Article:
Teacher Instructional Practices Designed to Meet the Individual Learning Needs of Mathematically Gifted/Talented Students in Middle School Algebra I

by Dr. Ginny TonnesonDr. Ginny Tonneson

Using classroom observations and teacher interviews, this study determined the ways in which seven middle school teachers from a suburban school district modified their instructional practices for the gifted/talented students in their mixed-ability Algebra I classes.

Observations Most of the gifted students generally were engaged.  This level of engagement may be attributed to the fact that the course already had challenge and rigor built in, the pace was fairly quick, and the teachers provided a supportive environment where the students felt free to take risks.  The teachers generally had high expectations for their students, modeled high-level performance, and provided an environment that was conducive to learning.  Despite their concerns about the increasing number of students taking Algebra I in middle school, and rather than lowering the level of the course to accommodate struggling students, the teachers kept the rigor of the course high and provided the gifted/talented students with adequate attention.

Challenges The researcher found that the teachers did very little aimed specifically at the gifted/talented segment of the class.  In fact, prior to the initiation of the study, the teachers did not know which students in their classes had been identified as gifted.  In addition, although one teacher had a gifted endorsement, none of the other teachers had received any professional development in gifted education despite the fact that they all had gifted/talented students in their classes.  When the teachers modified the pace of instruction and level of challenge, they did so for the class as a whole, rather than for individual students.  Likewise, they practiced limited differentiation strategies, consisting mostly of flexible grouping.  They did not provide any acceleration opportunities for the gifted/talented students beyond the activity at hand, and, although a few teachers provided enrichment activities, these were intended for the class as a whole.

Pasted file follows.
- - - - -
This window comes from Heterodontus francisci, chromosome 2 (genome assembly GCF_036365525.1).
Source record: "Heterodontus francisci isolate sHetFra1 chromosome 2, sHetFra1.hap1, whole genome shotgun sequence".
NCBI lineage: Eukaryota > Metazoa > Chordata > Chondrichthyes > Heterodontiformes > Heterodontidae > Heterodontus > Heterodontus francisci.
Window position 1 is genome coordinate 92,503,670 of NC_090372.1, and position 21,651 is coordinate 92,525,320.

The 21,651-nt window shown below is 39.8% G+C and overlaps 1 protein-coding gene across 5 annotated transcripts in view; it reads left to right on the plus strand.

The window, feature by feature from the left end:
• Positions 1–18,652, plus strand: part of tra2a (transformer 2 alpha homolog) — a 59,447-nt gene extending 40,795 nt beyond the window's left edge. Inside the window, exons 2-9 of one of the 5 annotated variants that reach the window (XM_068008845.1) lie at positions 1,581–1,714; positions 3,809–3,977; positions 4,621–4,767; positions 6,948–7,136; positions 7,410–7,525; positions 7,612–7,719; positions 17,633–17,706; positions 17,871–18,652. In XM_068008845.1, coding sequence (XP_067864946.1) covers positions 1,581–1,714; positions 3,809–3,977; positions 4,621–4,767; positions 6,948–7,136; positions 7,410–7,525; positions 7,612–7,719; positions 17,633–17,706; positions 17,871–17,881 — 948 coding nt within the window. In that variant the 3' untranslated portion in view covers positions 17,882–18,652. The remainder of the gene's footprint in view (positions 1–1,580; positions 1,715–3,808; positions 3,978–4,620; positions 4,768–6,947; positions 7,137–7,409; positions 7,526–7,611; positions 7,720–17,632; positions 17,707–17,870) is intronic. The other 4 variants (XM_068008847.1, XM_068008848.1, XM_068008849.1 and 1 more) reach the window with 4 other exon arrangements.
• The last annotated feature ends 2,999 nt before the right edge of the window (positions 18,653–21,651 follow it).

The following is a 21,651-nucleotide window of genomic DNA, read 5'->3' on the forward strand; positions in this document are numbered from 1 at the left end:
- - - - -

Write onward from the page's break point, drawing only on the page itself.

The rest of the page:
Solutions Because of this, the needs of the gifted/talented students appeared to be met to some extent; however, the study revealed several areas where administrators and teachers could adjust their practices to more fully support their gifted/talented students. For example, teachers need to be aware of their gifted population and to be provided with professional development concerning differentiation and gifted education.  Additionally, schools might consider identifying students as gifted within domains, as well as selectively placing students into Algebra I in middle school and providing leveled Algebra I classes.  Furthermore, administrators should emphasize the importance of assessing students for prior knowledge and providing them with a supportive environment.  In this way, the needs of gifted/talented students could be more fully addressed.